Ethanol regulation of adenosine receptor-stimulated cAMP levels in a clonal neural cell line: an in vitro model of cellular tolerance to ethanol

Proc Natl Acad Sci U S A. 1986 Apr;83(7):2105-8. doi: 10.1073/pnas.83.7.2105.


The acute and chronic neurologic effects of ethanol appear to be due to its interaction with neural cell membranes. Chronic exposure to ethanol induces changes in the membrane that lead to tolerance to the effects of ethanol. However, the actual membrane changes that account for tolerance to ethanol are not understood. We have developed a model cell culture system, using NG108-15 neuroblastoma-glioma hybrid cells, to study cellular tolerance to ethanol. We have found that adenosine receptor-stimulated cAMP levels increased markedly upon acute exposure to ethanol. However, the cells became tolerant to ethanol, since chronically treated cells required ethanol to maintain normal adenosine-stimulated cAMP levels. Moreover, the cells appeared to be dependent on ethanol, as evidenced by reduced adenosine-stimulated cAMP levels in the absence of ethanol. Recovery occurred after ethanol was withdrawn. These cellular changes appear to parallel the clinical events of acute ethanol intoxication, tolerance, and dependence.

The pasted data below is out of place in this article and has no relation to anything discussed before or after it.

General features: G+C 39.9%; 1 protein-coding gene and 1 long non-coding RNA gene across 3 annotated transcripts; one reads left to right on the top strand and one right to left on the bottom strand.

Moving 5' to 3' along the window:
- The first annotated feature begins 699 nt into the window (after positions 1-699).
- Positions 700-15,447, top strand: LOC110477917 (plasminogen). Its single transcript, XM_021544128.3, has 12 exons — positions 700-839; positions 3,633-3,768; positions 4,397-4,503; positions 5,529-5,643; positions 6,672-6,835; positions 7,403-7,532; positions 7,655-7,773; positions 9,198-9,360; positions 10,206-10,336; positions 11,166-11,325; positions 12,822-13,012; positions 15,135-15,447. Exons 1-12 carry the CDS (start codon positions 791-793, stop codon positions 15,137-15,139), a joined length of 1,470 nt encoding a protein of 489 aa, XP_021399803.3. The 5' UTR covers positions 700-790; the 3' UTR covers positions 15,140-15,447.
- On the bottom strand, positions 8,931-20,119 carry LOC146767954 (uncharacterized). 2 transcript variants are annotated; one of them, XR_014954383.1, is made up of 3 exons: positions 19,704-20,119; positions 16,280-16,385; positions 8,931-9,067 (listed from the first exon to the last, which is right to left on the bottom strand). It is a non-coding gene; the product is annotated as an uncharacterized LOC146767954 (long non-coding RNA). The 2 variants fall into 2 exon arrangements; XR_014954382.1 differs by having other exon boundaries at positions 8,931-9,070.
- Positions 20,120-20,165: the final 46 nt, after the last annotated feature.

Publication types

  • Research Support, Non-U.S. Gov't
  • Research Support, U.S. Gov't, P.H.S.

MeSH terms

  • Animals
  • Cyclic AMP / metabolism*
  • Drug Tolerance
  • Ethanol / pharmacology*
  • Neurons / drug effects
  • Neurons / metabolism*
  • Phenylisopropyladenosine / metabolism
  • Receptors, Cell Surface / drug effects*
  • Receptors, Cell Surface / physiology
  • Receptors, Purinergic
  • Time Factors


  • Receptors, Cell Surface
  • Receptors, Purinergic
  • Phenylisopropyladenosine
  • Ethanol
  • Cyclic AMP